House Homeland Security Committee Chairman Bennie Thompson and Transportation Security Infrastructure Protection Subcommittee Chair Shelia Jackson Lee introduce their version of an FPS reform bill (“Federal Protective Service Improvement and Accountability Act of 2010
″) on September 14, 2010. Also this week, the Senate Homeland Security and Government Affairs Committee is planning to introduce their FPS Reform bill (which we have already seen in draft form), and in April, House HSC Republicans introduced their FPS Reform Bill (H.R. 5053).
While the Thompson-Lee bill does not outright “federalize private guards” as is being reported by some news organizations, the bill’s provisions make it clear that is the preferred path of the authors and provide for a two-step (not seemingly hard to activate) mechanism to federalize all FPS contract guards at Level III and Level IV facilities. Federal guards for Level III and Level IV facilities would be called “federal facility security guards” and their powers and responsibilities would be greater than that of current FPS contract guards (but they would not be LEO’s).
Like the House GOP bill, the House DEM bill calls for a pilot federal guard program, but the two programs are very different in scope, length and purpose. The GOP bill calls for a three year pilot program at three Level IV facilities “to test and evaluate to what extent efficiencies exist in having a federalized guard staff; and to what extent such a federalized guard staff provides a measurable improvement in facility or personnel security.” Then it will be up to FPS to determine whether or not to federalize such guards.
The DEM bill calls for “a 1-year pilot program (at four level III and four level IV facilities) to research the advantages of converting guard positions at the highest-risk Federal facilities protected by the Federal Protective Service from contract guard positions to positions held by Federal employees.” (I guess there are no possible disadvantages of federalizing.) As mentioned above, these federal guards in the pilot will called “federal facility security guards” and will have powers and responsibilities greater than current FPS contract guards.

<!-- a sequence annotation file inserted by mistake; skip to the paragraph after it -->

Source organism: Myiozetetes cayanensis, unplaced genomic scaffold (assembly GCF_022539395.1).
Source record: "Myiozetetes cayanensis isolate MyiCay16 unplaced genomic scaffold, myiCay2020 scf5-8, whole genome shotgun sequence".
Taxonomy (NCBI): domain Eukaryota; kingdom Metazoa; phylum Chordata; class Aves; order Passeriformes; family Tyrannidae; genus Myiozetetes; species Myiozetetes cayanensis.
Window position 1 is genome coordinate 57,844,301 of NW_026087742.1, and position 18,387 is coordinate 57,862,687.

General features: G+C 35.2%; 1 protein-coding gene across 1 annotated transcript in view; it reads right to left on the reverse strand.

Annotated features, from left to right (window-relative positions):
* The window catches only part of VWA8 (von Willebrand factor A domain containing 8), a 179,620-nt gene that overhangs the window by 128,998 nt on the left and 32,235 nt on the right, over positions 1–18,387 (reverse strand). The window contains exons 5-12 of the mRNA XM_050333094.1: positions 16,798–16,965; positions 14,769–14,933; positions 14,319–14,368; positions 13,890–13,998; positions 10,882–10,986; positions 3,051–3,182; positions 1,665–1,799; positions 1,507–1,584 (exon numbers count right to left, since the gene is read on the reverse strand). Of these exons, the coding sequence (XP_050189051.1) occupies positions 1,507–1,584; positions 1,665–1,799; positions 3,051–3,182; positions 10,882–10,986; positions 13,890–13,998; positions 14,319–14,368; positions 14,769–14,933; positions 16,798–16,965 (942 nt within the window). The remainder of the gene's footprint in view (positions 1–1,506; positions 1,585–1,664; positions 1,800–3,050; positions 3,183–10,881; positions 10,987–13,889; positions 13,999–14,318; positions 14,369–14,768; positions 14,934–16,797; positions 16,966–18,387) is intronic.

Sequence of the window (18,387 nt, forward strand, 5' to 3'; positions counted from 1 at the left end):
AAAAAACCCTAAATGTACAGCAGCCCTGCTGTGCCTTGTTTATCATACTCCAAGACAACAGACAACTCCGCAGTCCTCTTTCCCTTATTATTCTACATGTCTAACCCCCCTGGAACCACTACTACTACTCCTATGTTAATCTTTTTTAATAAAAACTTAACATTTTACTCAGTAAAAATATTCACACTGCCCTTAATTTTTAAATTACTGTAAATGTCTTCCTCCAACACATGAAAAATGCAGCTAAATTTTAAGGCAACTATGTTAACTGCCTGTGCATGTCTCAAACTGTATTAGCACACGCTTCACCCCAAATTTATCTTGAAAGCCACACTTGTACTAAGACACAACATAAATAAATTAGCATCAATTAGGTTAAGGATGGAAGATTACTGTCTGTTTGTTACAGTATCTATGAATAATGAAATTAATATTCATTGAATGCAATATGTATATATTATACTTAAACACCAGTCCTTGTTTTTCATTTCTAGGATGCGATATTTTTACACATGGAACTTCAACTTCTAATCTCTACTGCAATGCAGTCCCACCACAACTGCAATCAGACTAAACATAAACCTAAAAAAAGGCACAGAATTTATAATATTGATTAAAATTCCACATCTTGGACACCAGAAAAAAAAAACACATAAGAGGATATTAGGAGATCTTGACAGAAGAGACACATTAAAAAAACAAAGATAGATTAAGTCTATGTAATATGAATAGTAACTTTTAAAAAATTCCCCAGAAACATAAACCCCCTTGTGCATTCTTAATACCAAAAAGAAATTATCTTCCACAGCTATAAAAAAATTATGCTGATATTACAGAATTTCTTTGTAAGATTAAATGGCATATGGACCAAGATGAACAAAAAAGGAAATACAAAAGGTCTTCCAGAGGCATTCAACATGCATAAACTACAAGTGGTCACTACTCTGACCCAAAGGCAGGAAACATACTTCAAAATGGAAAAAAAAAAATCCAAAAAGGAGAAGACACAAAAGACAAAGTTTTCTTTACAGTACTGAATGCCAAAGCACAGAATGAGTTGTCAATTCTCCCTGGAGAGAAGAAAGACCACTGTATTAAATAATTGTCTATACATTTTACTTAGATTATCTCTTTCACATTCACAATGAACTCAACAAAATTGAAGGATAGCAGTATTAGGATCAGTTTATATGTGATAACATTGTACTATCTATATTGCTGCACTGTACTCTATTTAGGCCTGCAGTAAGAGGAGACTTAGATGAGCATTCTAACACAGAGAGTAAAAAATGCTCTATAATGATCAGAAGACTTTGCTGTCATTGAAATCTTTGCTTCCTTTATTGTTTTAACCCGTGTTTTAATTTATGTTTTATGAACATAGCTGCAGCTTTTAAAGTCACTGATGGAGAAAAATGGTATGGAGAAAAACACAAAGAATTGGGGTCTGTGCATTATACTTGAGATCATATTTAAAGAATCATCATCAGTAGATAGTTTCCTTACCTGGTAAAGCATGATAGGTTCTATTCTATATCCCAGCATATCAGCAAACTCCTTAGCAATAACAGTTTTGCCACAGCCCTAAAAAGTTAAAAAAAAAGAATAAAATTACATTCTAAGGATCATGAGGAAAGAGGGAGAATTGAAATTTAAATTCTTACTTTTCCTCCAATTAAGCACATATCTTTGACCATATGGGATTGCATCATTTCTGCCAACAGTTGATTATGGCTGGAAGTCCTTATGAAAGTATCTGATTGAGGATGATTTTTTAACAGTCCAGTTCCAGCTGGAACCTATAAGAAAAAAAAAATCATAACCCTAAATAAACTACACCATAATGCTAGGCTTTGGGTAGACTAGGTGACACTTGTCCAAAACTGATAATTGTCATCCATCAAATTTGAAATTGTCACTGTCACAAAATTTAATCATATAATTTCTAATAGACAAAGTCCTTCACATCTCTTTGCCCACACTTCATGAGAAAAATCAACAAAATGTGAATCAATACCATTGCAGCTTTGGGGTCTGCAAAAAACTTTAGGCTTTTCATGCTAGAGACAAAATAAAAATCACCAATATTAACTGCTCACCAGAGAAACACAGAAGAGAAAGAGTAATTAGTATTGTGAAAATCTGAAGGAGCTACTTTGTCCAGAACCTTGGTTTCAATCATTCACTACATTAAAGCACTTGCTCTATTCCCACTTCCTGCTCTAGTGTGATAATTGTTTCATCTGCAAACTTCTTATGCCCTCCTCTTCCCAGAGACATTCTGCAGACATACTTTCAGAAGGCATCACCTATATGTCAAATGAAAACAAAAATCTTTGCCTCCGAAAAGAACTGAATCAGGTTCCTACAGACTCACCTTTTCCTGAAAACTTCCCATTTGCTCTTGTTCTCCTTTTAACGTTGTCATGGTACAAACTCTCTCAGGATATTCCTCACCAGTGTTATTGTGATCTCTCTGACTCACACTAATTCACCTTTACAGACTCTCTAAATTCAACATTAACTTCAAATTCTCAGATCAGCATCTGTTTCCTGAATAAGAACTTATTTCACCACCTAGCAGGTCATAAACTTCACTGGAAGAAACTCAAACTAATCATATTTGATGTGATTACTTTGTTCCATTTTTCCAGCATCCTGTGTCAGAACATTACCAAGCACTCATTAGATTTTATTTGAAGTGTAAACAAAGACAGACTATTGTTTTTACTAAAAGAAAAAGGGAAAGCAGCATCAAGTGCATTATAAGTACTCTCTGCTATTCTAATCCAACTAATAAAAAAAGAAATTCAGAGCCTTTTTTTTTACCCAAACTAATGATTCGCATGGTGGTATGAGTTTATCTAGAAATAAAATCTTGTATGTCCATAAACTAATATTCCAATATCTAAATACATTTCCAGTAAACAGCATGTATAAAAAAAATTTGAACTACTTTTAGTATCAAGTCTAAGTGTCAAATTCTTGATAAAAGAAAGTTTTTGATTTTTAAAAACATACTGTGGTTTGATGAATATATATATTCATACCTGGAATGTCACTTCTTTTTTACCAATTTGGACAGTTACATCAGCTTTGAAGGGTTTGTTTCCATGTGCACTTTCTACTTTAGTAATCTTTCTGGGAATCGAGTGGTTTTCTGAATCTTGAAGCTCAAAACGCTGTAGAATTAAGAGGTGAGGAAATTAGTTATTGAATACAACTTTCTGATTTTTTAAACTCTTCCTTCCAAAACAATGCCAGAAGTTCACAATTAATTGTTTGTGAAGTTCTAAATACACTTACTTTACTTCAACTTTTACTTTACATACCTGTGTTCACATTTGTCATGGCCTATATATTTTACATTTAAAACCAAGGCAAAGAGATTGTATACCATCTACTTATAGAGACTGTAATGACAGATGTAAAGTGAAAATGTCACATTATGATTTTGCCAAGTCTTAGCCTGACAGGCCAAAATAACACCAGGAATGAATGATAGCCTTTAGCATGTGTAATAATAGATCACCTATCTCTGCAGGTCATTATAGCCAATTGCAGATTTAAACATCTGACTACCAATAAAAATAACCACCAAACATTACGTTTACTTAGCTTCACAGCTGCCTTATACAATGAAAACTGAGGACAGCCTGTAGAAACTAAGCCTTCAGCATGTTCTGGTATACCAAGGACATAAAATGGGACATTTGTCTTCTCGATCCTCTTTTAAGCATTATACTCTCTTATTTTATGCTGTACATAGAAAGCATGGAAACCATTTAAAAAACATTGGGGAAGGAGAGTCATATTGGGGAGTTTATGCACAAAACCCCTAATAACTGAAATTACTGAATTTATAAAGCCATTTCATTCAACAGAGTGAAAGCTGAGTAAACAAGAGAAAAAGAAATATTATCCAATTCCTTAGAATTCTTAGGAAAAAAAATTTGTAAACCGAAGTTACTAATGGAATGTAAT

After the completion of the pilot program, the DEM bill requires the GAO to evaluate the performance of the federal guards to determine if it was “satisfactory” (whatever that means) and one measure of evaluating the performance of these future pilot federal guards will be how they performed against evaluations of contract guards as made by GAO in past GAO reports — thus, no comparison to the current (improving) performance of FPS contract guards.
Finally, and here is the crux of the DEM bill, if the GAO comes back with a “satisfactory” performance grade for the federal guards in the pilot FPS then FPS is commanded to federalize all contract guards at all Level III and Level IV facilities.
(If the GAO “states in the final report under subsection (f)(2) that the Federal facility security guards employed in the position established under subsection (c) are performing satisfactorily, the Secretary shall replace contract guards at all highest risk Federal facilities protected by the Federal Protective Service (level III and level IV facilities) with Federal employees hired as Federal facility security guards.”
So it will basically be up to the GAO to determine whether or not FPS continues to use contract guards at Level III and Level IV facilities?
Obviously, this bill is very problematic and while Level III and Level IV facilities are only affected, total federalization of FPS guards would not be far behind if it becomes law. On the positive side, the bill provides for dedicated contractor oversight staff at FPS (a good idea) and calls for minimum training and certification standards for security contractors, but if there are no more contractors, what’s the point? Also, for FPS to be able convert to federal guards it will require significant additional funding, and this can only be provided by the Appropriations Committees.
What is interesting is that Jackson Lee has said that she thinks the bill can be passed by attaching it to an unrelated spending bill. This is pure conjecture and to do so would require House and Senate Dems (and key Republicans) to all agree on a final bill (over the next couple months), and also require some serious support from their respective leaderships to allow it to be attached to a “must pass” bill.
September 16th, 2010 by Steve Amitay
Stephen Amitay is the president of Amitay Consulting LLC, a lobbying and consulting firm in Washington D.C. For the past four years, Mr. Amitay has served as federal legislative counsel for the National Association of Security Companies (NASCO), the nation’s largest contract security association.
Links to articles about the House bill.
Legislation would federalize private guards who protect U.S. government buildings Washington Post
Federal Protective Service FPS Improvement and Accountability Act of 2010
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Tags: Federal Contract Guards of America, FCGOA, Federal Protective Service, federalizing of Contract Guards, House Homeland Security Committee’s Subcommittee on Transportation Security and Infrastructure Protection, Federal Protective Service FPS Improvement and Accountability Act of 2010